This article discusses experimentation in the context of sixteenth-century natural history, or natural science as I prefer to call it here. It uses predominantly textual sources, many of them manuscript letters, from different European countries, mainly Italy, the Low Countries, France and Germany-Austria. The focus is on the practice of experimentation and its documentation, partly because I proceed from the assumption that the investigation of living nature did not necessarily entail the same type of experimentation as contemporary alchemy, pharmacy, or (...) medicine, although all these domains of knowledge and their practitioners overlapped. The subject matter to some extent imposed its own rules. The first part of this essay analyses experimentation in the garden, which often combined practical purposes with research ones. The second and third parts discuss experimentation with both plants and animals that originated in more general questions or led to more wide-ranging conclusions about natural phenomena. The final section discusses the links with natural philosophy in these different types of experimentation in natural science, and addresses the possible implications for the concept of experimentation itself in the period shortly before the ”new science” of the seventeenth century. (shrink)
This article addresses the role of science and science advisory bodies in modeling practices for the support of policy-making procedures in the Netherlands in the field of health care. The authors show, based on a detailed investigation of a prestigious interdisciplinary modeling project in which an economic care model was developed for governmental use, that science advisory bodies are entangled with the policy actors they advise in what we call boundary configurations. Boundary configurations are strongly situated interconnections between science advisory (...) institutes and policy institutions that share a specific approach to problem definitions and methods and that are embedded in specific social, discursive, and material elements. Importantly, as the case study shows, such boundary configurations shape the kind of science, and related, the kind of social and political theories about the world, that is effectuated in modeling practices. In this case study, the boundary configuration in which economic experts and policy makers participated contributed to the articulation of health care in terms of a market-based policy program for the health care sector. (shrink)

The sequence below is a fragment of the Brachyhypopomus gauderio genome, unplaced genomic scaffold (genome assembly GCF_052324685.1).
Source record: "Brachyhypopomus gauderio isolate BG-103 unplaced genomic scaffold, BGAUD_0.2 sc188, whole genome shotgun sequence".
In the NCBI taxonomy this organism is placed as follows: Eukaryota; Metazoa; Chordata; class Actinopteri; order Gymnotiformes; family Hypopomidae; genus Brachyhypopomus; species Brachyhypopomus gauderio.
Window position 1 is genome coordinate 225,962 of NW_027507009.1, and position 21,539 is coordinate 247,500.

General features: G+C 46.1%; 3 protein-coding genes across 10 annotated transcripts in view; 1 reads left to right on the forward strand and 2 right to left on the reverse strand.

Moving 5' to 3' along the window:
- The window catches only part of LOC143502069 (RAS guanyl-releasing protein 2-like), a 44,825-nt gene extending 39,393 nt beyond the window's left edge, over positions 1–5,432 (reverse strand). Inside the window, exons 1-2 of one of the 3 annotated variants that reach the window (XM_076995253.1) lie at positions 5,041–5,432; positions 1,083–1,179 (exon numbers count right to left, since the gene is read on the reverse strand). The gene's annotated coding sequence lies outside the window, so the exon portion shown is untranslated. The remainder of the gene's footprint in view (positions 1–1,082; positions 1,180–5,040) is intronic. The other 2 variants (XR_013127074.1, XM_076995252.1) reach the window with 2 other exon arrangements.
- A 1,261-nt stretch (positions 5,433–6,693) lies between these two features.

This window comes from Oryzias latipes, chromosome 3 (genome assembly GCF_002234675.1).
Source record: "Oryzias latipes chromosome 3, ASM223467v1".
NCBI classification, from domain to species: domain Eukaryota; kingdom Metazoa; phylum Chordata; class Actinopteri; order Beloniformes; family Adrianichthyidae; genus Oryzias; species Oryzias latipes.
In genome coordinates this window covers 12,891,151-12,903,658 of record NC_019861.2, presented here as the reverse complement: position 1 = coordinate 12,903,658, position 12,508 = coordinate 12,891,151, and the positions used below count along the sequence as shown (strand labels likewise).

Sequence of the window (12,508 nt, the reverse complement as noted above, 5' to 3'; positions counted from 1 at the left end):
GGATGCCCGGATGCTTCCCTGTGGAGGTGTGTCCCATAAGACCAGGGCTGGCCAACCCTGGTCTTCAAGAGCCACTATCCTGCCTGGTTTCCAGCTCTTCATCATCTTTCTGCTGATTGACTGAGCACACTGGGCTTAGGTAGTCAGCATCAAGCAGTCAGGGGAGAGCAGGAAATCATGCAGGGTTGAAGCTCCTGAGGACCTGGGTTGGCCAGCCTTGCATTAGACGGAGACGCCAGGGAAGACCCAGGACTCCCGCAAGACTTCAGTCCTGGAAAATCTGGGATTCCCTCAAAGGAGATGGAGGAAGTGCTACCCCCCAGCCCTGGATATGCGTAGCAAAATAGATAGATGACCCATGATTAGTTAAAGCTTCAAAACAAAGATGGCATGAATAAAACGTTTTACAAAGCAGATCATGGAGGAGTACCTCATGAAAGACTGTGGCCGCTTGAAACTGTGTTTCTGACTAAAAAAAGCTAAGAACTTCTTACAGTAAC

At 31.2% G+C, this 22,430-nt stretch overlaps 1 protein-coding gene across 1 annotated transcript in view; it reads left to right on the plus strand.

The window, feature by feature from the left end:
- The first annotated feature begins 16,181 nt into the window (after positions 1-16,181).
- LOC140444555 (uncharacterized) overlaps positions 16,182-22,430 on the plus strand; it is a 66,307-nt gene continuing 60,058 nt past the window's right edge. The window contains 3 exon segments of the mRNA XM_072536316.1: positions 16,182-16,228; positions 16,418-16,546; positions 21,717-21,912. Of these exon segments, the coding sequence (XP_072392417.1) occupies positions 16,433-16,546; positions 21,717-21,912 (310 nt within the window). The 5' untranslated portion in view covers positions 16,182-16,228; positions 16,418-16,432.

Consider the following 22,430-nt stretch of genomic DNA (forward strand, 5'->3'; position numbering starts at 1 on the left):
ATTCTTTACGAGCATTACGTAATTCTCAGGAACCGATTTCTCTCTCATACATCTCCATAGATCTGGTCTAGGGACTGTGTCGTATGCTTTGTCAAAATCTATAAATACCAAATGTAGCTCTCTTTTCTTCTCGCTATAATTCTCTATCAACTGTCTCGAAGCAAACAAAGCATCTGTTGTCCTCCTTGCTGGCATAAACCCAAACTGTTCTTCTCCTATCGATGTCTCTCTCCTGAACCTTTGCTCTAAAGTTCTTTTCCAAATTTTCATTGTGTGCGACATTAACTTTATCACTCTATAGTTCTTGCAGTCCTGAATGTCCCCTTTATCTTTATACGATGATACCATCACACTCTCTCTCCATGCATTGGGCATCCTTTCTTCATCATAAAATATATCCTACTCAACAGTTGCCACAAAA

ArgumentThis article studies the roles three science-based models play in Dutch policy and decision making processes. Key is the interaction between model construction and environment. Their political and scientific environments form contexts that shape the roles of models in policy decision making. Attention is paid to three aspects of the wider context of the models: a) the history of the construction process; b) the political and scientific environments; and c) the use in policy processes over longer periods of time. Models (...) are more successfully used when they are constructed in astablepolitical and scientific environment. Stability and certainty within a scientific field seems to be a key predictor for the usefulness of models for policy making. The economic model is more disputed than the ecology-based model and the model that has its theoretical foundation in physics and chemistry. The roles models play in policy processes are too complex to be considered as straightforward technocratic powers. (shrink)
Theory and Practice of Knowledge Transfer: Studies in School Education in the Ancient Near East and Beyond. Edited by W. S. van Egmond and W. H. van Soldt. Publications de l’Institut histo- rique-archéologique néerlandais de Stamboul, vol. 121. Leiden: Nederlands Instituut voor het NabiJe Oosten, 2012. Pp. 111 + 152. €36.04.
BackgroundPreprint usage is growing rapidly in the life sciences; however, questions remain on the relative quality of preprints when compared to published articles. An objective dimension of quality that is readily measurable is completeness of reporting, as transparency can improve the reader’s ability to independently interpret data and reproduce findings.MethodsIn this observational study, we initially compared independent samples of articles published in bioRxiv and in PubMed-indexed journals in 2016 using a quality of reporting questionnaire. After that, we performed paired comparisons (...) between preprints from bioRxiv to their own peer-reviewed versions in journals.ResultsPeer-reviewed articles had, on average, higher quality of reporting than preprints, although the difference was small, with absolute differences of 5.0% [95% CI 1.4, 8.6] and 4.7% [95% CI 2.4, 7.0] of reported items in the independent samples and paired sample comparison, respectively. There were larger differences favoring peer-reviewed articles in subjective ratings of how clearly titles and abstracts presented the main findings and how easy it was to locate relevant reporting information. Changes in reporting from preprints to peer-reviewed versions did not correlate with the impact factor of the publication venue or with the time lag from bioRxiv to journal publication.ConclusionsOur results suggest that, on average, publication in a peer-reviewed journal is associated with improvement in quality of reporting. They also show that quality of reporting in preprints in the life sciences is within a similar range as that of peer-reviewed articles, albeit slightly lower on average, supporting the idea that preprints should be considered valid scientific contributions. (shrink)